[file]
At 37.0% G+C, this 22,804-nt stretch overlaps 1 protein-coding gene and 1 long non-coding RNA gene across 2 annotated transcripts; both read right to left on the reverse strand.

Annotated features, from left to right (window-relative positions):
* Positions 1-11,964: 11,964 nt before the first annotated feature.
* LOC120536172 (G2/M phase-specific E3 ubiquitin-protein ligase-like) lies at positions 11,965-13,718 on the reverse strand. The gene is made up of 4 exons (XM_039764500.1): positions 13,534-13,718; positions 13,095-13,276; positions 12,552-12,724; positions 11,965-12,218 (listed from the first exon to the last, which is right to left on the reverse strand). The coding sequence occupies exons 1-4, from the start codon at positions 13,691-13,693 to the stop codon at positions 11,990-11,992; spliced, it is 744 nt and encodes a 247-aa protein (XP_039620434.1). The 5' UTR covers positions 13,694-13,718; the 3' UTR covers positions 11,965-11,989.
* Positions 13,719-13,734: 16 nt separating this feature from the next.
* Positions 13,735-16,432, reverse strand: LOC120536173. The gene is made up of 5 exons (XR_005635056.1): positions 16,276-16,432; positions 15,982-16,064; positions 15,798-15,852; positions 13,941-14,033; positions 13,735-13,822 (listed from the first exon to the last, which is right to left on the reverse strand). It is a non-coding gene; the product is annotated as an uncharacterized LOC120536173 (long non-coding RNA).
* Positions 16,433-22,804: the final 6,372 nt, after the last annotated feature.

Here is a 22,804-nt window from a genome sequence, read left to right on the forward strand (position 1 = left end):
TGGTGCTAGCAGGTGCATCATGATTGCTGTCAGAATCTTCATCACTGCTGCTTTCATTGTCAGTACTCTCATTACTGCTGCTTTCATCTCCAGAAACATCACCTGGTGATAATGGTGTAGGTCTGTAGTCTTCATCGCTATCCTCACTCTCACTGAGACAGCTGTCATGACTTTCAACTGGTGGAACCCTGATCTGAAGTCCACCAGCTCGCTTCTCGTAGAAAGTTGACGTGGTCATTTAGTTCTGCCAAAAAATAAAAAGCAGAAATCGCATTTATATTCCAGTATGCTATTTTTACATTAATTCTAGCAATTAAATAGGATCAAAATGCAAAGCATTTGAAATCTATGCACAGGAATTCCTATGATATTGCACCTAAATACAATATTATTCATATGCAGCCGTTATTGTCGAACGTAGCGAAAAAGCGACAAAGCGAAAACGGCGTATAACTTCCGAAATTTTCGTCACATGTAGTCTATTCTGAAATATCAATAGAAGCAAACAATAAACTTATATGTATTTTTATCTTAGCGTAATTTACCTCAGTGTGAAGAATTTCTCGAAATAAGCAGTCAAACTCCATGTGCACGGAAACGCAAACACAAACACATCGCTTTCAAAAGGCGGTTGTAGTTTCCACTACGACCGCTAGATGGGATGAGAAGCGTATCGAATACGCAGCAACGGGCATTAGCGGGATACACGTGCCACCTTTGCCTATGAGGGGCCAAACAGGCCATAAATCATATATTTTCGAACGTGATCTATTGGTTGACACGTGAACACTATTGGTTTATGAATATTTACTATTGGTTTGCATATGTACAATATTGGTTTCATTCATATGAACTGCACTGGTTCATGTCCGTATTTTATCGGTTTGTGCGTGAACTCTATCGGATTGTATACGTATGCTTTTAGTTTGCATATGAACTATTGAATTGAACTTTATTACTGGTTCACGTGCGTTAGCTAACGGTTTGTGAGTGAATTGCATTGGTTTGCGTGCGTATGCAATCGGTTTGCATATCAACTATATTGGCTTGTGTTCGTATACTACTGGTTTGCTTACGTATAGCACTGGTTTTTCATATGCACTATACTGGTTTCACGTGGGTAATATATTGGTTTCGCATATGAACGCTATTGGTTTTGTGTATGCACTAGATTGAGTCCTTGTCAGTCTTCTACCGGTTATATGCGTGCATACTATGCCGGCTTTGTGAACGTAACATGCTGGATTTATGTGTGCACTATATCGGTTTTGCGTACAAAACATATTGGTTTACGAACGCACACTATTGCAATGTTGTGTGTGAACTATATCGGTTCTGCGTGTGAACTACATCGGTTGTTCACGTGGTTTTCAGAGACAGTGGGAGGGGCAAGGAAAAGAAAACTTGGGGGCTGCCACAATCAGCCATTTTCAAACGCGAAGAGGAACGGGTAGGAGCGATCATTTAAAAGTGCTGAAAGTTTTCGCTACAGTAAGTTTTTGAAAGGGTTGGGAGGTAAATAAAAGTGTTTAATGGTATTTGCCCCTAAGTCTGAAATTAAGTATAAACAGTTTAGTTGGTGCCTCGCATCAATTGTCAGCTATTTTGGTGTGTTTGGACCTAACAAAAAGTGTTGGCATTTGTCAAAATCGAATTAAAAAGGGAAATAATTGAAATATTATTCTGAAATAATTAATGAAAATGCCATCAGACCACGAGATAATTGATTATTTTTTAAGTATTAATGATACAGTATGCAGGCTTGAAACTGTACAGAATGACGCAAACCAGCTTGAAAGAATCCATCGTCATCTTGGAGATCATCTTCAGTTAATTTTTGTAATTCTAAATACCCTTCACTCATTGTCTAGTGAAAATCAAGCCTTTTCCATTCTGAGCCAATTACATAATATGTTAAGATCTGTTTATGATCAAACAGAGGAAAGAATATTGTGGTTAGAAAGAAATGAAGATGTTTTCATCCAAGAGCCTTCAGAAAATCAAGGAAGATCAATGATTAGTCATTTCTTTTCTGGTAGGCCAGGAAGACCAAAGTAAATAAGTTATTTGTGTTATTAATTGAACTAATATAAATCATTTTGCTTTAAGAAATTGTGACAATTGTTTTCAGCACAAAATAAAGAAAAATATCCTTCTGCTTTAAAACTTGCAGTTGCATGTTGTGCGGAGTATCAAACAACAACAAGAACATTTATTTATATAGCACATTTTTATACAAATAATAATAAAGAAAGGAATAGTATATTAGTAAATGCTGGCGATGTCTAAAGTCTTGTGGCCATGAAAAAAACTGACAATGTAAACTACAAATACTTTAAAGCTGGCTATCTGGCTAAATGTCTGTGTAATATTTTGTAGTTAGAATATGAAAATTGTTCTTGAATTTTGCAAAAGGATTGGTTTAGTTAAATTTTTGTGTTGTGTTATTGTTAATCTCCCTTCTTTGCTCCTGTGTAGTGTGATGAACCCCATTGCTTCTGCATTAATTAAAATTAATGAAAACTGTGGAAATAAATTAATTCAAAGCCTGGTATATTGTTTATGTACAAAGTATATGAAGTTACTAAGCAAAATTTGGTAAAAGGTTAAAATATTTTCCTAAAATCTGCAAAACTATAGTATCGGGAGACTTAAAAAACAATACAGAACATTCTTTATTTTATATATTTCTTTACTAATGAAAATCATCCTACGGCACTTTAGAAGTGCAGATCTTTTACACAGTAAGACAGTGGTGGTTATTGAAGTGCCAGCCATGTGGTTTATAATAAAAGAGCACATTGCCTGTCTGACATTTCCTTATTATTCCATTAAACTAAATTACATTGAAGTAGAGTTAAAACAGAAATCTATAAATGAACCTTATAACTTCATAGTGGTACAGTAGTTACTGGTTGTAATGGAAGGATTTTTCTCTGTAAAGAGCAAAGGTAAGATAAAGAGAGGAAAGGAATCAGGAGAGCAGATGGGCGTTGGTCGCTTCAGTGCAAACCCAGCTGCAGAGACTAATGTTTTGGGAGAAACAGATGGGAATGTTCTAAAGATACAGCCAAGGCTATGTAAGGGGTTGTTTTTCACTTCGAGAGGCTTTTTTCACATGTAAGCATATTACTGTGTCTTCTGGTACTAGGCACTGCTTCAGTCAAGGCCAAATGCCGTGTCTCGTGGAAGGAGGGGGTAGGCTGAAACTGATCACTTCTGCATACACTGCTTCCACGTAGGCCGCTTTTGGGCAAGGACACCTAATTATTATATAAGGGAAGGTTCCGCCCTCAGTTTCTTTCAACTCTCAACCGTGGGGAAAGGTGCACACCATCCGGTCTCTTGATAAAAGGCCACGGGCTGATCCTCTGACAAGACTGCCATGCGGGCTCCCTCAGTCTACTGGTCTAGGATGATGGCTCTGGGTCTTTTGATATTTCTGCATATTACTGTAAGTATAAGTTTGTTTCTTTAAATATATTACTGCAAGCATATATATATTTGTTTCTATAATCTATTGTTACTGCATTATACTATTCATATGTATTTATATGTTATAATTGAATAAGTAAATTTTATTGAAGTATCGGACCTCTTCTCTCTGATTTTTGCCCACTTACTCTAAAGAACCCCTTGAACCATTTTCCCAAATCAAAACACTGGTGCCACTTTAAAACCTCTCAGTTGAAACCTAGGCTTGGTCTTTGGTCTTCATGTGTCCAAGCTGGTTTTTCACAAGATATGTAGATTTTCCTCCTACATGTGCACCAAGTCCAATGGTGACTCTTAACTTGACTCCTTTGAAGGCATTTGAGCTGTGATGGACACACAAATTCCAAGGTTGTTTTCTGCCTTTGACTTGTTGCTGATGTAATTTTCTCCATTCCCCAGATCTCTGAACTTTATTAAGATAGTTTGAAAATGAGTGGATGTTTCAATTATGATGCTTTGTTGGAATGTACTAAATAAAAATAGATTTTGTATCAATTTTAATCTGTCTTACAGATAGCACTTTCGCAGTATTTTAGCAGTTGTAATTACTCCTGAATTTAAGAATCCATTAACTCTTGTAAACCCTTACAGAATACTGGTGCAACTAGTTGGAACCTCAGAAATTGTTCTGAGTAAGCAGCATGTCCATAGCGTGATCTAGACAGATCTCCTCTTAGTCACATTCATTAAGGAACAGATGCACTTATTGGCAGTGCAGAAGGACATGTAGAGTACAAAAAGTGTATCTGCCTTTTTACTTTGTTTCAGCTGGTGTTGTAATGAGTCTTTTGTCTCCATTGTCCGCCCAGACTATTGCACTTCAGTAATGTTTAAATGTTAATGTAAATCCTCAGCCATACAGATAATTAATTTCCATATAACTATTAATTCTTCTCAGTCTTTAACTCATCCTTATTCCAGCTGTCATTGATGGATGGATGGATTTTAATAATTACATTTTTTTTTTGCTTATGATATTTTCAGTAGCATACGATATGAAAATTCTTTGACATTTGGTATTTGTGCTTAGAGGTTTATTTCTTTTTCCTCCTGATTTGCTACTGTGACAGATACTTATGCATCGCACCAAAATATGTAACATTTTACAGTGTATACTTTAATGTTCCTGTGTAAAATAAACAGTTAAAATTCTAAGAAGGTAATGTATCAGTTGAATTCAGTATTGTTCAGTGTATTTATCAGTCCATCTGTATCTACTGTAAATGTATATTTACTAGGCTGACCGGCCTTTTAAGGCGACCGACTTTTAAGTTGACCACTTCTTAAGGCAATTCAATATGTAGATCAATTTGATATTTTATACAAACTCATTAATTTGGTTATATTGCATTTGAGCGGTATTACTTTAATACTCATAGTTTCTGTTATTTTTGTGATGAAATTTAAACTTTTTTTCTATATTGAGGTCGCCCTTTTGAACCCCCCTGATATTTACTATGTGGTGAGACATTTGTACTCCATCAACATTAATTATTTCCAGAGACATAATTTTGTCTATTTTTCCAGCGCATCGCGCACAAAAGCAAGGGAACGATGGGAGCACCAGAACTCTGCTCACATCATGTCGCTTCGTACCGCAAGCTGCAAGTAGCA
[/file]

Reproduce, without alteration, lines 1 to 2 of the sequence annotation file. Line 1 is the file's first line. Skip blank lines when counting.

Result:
At 37.0% G+C, this 22,804-nt stretch overlaps 1 protein-coding gene and 1 long non-coding RNA gene across 2 annotated transcripts; both read right to left on the reverse strand.

Annotated features, from left to right (window-relative positions):